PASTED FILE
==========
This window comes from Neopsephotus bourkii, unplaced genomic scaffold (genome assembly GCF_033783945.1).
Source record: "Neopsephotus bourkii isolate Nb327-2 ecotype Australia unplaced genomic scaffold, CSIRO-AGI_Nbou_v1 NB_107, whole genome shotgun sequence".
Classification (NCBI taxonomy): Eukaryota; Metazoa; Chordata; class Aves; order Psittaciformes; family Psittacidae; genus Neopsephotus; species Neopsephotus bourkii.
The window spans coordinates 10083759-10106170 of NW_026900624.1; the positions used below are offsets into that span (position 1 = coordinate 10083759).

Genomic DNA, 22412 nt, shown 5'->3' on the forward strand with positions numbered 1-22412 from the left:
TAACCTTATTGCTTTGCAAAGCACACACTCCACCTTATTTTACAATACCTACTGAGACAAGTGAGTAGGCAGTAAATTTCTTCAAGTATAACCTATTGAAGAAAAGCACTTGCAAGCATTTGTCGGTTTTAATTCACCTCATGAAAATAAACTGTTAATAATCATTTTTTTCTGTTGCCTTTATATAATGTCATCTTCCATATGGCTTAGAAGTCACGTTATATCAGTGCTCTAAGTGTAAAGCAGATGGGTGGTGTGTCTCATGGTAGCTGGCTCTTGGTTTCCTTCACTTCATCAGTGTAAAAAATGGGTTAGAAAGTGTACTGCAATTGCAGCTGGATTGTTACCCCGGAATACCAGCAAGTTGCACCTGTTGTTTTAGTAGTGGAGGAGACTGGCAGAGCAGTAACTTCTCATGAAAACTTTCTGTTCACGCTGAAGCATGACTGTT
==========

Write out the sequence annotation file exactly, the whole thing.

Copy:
This window comes from Neopsephotus bourkii, unplaced genomic scaffold (genome assembly GCF_033783945.1).
Source record: "Neopsephotus bourkii isolate Nb327-2 ecotype Australia unplaced genomic scaffold, CSIRO-AGI_Nbou_v1 NB_107, whole genome shotgun sequence".
Classification (NCBI taxonomy): Eukaryota; Metazoa; Chordata; class Aves; order Psittaciformes; family Psittacidae; genus Neopsephotus; species Neopsephotus bourkii.
The window spans coordinates 10083759-10106170 of NW_026900624.1; the positions used below are offsets into that span (position 1 = coordinate 10083759).

Genomic DNA, 22412 nt, shown 5'->3' on the forward strand with positions numbered 1-22412 from the left:
TAACCTTATTGCTTTGCAAAGCACACACTCCACCTTATTTTACAATACCTACTGAGACAAGTGAGTAGGCAGTAAATTTCTTCAAGTATAACCTATTGAAGAAAAGCACTTGCAAGCATTTGTCGGTTTTAATTCACCTCATGAAAATAAACTGTTAATAATCATTTTTTTCTGTTGCCTTTATATAATGTCATCTTCCATATGGCTTAGAAGTCACGTTATATCAGTGCTCTAAGTGTAAAGCAGATGGGTGGTGTGTCTCATGGTAGCTGGCTCTTGGTTTCCTTCACTTCATCAGTGTAAAAAATGGGTTAGAAAGTGTACTGCAATTGCAGCTGGATTGTTACCCCGGAATACCAGCAAGTTGCACCTGTTGTTTTAGTAGTGGAGGAGACTGGCAGAGCAGTAACTTCTCATGAAAACTTTCTGTTCACGCTGAAGCATGACTGTT